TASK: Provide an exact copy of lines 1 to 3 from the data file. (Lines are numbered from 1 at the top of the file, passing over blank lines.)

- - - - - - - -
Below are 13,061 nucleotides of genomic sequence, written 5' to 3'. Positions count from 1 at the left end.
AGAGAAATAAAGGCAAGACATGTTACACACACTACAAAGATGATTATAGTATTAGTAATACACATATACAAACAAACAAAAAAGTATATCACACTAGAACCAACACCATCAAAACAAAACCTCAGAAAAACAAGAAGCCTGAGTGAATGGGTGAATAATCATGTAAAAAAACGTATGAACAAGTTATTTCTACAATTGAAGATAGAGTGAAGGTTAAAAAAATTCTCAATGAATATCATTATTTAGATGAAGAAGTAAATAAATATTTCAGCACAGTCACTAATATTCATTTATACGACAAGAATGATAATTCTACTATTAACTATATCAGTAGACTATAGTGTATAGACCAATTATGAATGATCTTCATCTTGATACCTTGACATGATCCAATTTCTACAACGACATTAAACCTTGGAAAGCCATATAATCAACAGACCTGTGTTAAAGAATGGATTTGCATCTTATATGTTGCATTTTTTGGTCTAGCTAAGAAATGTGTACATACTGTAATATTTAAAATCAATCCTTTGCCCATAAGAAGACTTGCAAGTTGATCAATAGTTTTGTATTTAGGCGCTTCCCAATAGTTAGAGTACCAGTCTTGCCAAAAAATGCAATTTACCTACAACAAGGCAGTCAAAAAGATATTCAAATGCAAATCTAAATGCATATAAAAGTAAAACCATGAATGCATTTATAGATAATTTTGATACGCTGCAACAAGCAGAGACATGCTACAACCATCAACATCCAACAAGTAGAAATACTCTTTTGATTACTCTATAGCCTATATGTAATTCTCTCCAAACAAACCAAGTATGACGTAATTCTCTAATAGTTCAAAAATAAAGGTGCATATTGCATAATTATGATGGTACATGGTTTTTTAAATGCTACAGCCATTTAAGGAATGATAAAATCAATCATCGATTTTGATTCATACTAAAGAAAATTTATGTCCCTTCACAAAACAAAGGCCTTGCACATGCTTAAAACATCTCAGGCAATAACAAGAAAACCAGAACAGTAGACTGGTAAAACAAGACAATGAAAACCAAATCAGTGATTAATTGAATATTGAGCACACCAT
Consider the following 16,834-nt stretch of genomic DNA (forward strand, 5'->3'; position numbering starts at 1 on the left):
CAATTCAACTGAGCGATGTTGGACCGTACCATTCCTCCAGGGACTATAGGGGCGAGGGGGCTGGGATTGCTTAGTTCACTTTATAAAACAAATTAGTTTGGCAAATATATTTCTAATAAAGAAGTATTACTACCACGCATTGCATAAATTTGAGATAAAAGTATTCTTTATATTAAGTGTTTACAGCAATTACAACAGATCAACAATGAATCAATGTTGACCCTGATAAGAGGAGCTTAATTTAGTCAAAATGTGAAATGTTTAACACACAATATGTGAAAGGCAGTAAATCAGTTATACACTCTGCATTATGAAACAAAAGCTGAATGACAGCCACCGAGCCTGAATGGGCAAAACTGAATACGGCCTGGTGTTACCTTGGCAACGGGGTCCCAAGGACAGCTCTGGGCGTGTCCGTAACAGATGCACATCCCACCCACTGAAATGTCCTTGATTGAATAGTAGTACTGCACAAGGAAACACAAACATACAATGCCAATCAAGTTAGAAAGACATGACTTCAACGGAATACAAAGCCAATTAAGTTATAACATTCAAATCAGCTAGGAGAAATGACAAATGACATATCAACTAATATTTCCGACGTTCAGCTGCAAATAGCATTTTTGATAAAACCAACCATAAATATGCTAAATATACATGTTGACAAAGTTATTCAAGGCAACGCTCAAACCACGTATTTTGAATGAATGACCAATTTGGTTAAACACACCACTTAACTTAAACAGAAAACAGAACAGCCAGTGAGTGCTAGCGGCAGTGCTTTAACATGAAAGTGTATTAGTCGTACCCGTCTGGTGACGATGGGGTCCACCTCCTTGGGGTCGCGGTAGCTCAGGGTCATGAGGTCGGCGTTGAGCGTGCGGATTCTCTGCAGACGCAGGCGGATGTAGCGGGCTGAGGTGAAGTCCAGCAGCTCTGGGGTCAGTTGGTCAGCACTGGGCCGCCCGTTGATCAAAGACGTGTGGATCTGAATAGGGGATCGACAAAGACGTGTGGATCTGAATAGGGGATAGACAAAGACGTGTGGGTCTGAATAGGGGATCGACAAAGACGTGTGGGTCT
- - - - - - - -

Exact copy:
Below are 13,061 nucleotides of genomic sequence, written 5' to 3'. Positions count from 1 at the left end.
AGAGAAATAAAGGCAAGACATGTTACACACACTACAAAGATGATTATAGTATTAGTAATACACATATACAAACAAACAAAAAAGTATATCACACTAGAACCAACACCATCAAAACAAAACCTCAGAAAAACAAGAAGCCTGAGTGAATGGGTGAATAATCATGTAAAAAAACGTATGAACAAGTTATTTCTACAATTGAAGATAGAGTGAAGGTTAAAAAAATTCTCAATGAATATCATTATTTAGATGAAGAAGTAAATAAATATTTCAGCACAGTCACTAATATTCATTTATACGACAAGAATGATAATTCTACTATTAACTATATCAGTAGACTATAGTGTATAGACCAATTATGAATGATCTTCATCTTGATACCTTGACATGATCCAATTTCTACAACGACATTAAACCTTGGAAAGCCATATAATCAACAGACCTGTGTTAAAGAATGGATTTGCATCTTATATGTTGCATTTTTTGGTCTAGCTAAGAAATGTGTACATACTGTAATATTTAAAATCAATCCTTTGCCCATAAGAAGACTTGCAAGTTGATCAATAGTTTTGTATTTAGGCGCTTCCCAATAGTTAGAGTACCAGTCTTGCCAAAAAATGCAATTTACCTACAACAAGGCAGTCAAAAAGATATTCAAATGCAAATCTAAATGCATATAAAAGTAAAACCATGAATGCATTTATAGATAATTTTGATACGCTGCAACAAGCAGAGACATGCTACAACCATCAACATCCAACAAGTAGAAATACTCTTTTGATTACTCTATAGCCTATATGTAATTCTCTCCAAACAAACCAAGTATGACGTAATTCTCTAATAGTTCAAAAATAAAGGTGCATATTGCATAATTATGATGGTACATGGTTTTTTAAATGCTACAGCCATTTAAGGAATGATAAAATCAATCATCGATTTTGATTCATACTAAAGAAAATTTATGTCCCTTCACAAAACAAAGGCCTTGCACATGCTTAAAACATCTCAGGCAATAACAAGAAAACCAGAACAGTAGACTGGTAAAACAAGACAATGAAAACCAAATCAGTGATTAATTGAATATTGAGCACACCAT
Consider the following 16,834-nt stretch of genomic DNA (forward strand, 5'->3'; position numbering starts at 1 on the left):